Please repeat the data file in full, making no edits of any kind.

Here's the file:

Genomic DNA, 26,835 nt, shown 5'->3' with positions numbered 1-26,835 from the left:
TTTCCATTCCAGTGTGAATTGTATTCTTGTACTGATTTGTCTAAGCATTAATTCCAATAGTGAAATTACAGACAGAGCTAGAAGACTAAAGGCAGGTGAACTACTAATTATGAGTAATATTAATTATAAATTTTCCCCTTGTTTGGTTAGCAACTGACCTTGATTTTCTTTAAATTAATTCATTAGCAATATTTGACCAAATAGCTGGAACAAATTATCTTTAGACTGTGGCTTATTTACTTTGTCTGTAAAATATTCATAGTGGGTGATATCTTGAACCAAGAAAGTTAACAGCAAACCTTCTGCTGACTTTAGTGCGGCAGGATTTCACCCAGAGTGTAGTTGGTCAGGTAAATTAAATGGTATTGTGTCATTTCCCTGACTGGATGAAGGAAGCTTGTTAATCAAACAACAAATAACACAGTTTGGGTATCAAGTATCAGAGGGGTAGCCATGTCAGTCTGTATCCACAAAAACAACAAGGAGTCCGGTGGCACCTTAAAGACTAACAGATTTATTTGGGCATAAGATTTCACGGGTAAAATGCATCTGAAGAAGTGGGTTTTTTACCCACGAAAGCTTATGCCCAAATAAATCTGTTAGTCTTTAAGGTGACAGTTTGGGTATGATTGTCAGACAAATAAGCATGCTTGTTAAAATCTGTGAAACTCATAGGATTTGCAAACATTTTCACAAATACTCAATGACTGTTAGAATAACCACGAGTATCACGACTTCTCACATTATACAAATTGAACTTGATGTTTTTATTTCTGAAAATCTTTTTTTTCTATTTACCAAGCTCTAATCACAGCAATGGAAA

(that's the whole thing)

Genomic DNA, 26,835 nt, shown 5'->3' with positions numbered 1-26,835 from the left:
TTTCCATTCCAGTGTGAATTGTATTCTTGTACTGATTTGTCTAAGCATTAATTCCAATAGTGAAATTACAGACAGAGCTAGAAGACTAAAGGCAGGTGAACTACTAATTATGAGTAATATTAATTATAAATTTTCCCCTTGTTTGGTTAGCAACTGACCTTGATTTTCTTTAAATTAATTCATTAGCAATATTTGACCAAATAGCTGGAACAAATTATCTTTAGACTGTGGCTTATTTACTTTGTCTGTAAAATATTCATAGTGGGTGATATCTTGAACCAAGAAAGTTAACAGCAAACCTTCTGCTGACTTTAGTGCGGCAGGATTTCACCCAGAGTGTAGTTGGTCAGGTAAATTAAATGGTATTGTGTCATTTCCCTGACTGGATGAAGGAAGCTTGTTAATCAAACAACAAATAACACAGTTTGGGTATCAAGTATCAGAGGGGTAGCCATGTCAGTCTGTATCCACAAAAACAACAAGGAGTCCGGTGGCACCTTAAAGACTAACAGATTTATTTGGGCATAAGATTTCACGGGTAAAATGCATCTGAAGAAGTGGGTTTTTTACCCACGAAAGCTTATGCCCAAATAAATCTGTTAGTCTTTAAGGTGACAGTTTGGGTATGATTGTCAGACAAATAAGCATGCTTGTTAAAATCTGTGAAACTCATAGGATTTGCAAACATTTTCACAAATACTCAATGACTGTTAGAATAACCACGAGTATCACGACTTCTCACATTATACAAATTGAACTTGATGTTTTTATTTCTGAAAATCTTTTTTTTCTATTTACCAAGCTCTAATCACAGCAATGGAAA